Residents of nursing homes, also called skilled nursing facilities, are cared for by a round-the-clock nursing staff as well as a licensed physician. Some nursing homes also have in-house physical and occupational therapists to assist residents.
Although some people live in a nursing home temporarily, to recover from a major surgery, for example, most are there for long-term care because they are unable to live independently and have more acute medical needs. A nursing home is recommended for those who need 24-hour supervised care.
Nursing homes are usually structured with individual rooms along long hallways, giving nursing and other staff quick access in case of emergency. Residents may have private or semi-private rooms, and as in assisted living facilities, share common areas like dining and recreation rooms.
Since women have a longer life expectancy, nearly three-quarters of nursing home residents are women, and around half are age 85 and older. About 42% of residents in skilled nursing facilities were diagnosed with some kind of dementia.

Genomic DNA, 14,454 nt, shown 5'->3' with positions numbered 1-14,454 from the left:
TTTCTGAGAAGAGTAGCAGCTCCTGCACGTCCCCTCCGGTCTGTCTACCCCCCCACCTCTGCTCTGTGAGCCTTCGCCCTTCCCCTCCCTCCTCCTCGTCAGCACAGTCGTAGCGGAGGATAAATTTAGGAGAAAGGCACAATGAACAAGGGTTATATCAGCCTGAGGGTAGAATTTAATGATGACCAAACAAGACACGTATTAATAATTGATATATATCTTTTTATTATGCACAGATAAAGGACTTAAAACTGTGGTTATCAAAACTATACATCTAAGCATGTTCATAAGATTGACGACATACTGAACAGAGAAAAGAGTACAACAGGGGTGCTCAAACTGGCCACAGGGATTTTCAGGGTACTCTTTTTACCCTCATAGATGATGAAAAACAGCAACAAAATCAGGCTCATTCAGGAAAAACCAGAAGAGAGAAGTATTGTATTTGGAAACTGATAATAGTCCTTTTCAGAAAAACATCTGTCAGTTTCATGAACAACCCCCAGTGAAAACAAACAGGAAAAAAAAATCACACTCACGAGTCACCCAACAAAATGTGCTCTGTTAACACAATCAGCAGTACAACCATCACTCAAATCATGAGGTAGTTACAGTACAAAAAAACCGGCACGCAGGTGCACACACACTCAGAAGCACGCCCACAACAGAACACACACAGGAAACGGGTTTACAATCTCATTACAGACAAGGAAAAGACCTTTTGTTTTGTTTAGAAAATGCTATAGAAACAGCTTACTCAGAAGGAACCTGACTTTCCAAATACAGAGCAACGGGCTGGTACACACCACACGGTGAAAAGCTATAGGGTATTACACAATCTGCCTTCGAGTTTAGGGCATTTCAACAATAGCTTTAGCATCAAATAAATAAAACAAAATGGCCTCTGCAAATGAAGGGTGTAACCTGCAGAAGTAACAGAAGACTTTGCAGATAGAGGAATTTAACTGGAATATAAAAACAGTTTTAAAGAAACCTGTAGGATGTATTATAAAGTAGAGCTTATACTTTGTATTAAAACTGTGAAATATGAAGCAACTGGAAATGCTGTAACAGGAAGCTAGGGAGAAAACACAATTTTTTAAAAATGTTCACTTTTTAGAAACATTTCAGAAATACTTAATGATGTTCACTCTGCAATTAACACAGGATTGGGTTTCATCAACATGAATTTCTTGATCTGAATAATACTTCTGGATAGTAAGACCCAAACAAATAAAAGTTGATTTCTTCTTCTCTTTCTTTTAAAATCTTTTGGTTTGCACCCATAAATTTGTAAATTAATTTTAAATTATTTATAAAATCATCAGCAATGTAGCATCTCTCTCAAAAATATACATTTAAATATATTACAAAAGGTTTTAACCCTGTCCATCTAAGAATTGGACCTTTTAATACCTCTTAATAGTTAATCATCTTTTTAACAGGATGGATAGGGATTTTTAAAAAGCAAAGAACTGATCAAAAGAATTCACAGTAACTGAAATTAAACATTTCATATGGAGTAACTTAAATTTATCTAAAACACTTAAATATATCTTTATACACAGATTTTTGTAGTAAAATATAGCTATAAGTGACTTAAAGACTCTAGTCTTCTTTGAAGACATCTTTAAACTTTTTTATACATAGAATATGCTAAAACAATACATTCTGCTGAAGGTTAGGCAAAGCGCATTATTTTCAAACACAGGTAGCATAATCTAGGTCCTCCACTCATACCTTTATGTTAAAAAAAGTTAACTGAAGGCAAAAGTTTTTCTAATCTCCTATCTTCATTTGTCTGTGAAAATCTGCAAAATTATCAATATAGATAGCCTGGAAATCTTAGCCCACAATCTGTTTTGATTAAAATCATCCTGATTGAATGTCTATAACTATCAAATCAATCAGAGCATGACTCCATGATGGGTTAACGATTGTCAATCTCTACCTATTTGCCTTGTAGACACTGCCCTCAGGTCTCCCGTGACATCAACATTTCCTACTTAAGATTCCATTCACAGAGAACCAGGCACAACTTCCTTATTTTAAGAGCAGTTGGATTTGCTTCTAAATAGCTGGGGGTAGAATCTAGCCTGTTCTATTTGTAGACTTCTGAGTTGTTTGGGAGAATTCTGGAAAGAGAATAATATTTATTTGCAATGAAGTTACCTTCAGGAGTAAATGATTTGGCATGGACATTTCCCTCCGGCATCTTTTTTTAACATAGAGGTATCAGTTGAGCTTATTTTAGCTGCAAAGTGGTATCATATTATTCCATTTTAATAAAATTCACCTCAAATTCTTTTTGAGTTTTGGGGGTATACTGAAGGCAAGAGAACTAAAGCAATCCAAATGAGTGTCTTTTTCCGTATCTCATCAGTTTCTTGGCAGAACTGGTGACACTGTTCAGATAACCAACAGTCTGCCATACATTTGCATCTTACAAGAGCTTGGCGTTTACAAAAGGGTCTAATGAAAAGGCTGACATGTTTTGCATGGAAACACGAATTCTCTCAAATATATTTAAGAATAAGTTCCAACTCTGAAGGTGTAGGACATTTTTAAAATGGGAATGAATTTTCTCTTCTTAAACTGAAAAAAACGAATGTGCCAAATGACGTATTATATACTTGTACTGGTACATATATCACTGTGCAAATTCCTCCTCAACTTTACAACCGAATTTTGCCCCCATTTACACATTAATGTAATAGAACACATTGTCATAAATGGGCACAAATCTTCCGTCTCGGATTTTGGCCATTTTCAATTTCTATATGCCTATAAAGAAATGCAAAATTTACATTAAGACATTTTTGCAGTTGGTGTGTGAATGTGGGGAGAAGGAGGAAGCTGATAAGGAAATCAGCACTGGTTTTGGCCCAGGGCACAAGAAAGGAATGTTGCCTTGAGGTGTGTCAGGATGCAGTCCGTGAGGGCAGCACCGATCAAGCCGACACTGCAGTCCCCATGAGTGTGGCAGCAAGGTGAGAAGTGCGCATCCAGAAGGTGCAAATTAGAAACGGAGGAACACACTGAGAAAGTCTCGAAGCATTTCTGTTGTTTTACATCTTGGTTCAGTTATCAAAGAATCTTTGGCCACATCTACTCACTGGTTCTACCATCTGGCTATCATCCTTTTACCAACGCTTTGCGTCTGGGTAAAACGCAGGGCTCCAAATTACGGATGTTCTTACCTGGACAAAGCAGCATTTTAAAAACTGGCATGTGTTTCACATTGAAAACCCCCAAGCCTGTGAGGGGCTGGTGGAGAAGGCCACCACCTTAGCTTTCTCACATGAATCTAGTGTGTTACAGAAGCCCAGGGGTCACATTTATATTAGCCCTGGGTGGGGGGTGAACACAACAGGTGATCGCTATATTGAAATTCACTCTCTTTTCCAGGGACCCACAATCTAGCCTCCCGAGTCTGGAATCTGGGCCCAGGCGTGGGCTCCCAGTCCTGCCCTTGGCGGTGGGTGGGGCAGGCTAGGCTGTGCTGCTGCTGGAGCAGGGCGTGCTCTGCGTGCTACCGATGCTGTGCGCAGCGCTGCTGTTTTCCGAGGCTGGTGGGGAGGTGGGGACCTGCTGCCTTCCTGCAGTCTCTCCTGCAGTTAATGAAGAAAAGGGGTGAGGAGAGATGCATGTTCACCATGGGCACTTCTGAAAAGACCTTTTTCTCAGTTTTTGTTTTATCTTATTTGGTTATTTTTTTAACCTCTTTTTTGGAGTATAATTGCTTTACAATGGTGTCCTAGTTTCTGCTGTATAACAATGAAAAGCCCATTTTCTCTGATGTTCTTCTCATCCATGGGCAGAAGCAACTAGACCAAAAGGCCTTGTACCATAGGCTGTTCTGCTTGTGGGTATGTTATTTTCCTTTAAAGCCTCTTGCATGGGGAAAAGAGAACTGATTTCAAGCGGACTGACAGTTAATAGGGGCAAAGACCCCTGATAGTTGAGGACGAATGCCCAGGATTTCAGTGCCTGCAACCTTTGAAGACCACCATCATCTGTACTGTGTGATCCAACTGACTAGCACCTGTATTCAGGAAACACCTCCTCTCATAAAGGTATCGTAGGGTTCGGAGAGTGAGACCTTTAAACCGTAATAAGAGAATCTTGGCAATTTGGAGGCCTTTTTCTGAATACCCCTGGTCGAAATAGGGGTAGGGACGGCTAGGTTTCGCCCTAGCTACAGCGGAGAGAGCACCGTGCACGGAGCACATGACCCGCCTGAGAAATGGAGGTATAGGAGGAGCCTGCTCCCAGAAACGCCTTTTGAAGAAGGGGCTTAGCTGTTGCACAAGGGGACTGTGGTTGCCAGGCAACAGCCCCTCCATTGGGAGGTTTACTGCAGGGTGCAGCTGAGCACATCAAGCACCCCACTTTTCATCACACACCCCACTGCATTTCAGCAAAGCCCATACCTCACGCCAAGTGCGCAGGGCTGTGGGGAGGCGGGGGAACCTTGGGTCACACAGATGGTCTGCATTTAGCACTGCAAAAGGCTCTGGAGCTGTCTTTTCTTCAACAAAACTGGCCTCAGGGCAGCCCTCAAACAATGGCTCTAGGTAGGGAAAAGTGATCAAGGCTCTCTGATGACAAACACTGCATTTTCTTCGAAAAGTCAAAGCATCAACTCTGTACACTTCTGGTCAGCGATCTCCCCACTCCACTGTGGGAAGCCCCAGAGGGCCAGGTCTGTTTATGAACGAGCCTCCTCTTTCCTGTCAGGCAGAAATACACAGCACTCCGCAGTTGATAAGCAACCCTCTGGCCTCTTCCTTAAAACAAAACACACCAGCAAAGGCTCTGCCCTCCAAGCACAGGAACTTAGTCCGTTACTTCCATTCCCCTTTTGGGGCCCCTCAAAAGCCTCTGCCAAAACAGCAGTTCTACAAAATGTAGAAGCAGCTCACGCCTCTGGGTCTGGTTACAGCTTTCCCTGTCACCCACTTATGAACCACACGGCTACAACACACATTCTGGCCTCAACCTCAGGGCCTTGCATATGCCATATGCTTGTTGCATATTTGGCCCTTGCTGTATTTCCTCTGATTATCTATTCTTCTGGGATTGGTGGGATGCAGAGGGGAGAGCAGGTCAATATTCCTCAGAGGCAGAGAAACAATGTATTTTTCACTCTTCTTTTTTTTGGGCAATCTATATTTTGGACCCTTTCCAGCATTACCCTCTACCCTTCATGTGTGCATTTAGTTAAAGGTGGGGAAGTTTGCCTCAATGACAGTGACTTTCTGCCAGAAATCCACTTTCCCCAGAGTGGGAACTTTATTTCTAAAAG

A nursing home is the most intense level of long-term care for seniors and accordingly, is the most expensive.
According to the American Council on Aging, average nursing home costs in the U.S. range between $93,075 and $105,850 per year.
However, annual nursing home costs vary quite a bit by location, with a low of $64,970 in Alabama to a high of $465,375 in Alaska for a shared room.
If you are in need of skilled nursing facility care and have Medicaid, you are in luck; Medicaid pays 100% of nursing home costs. Medicare pays for some nursing home care, but only pays the full amount for 20 days, and 80% for the next 80 days.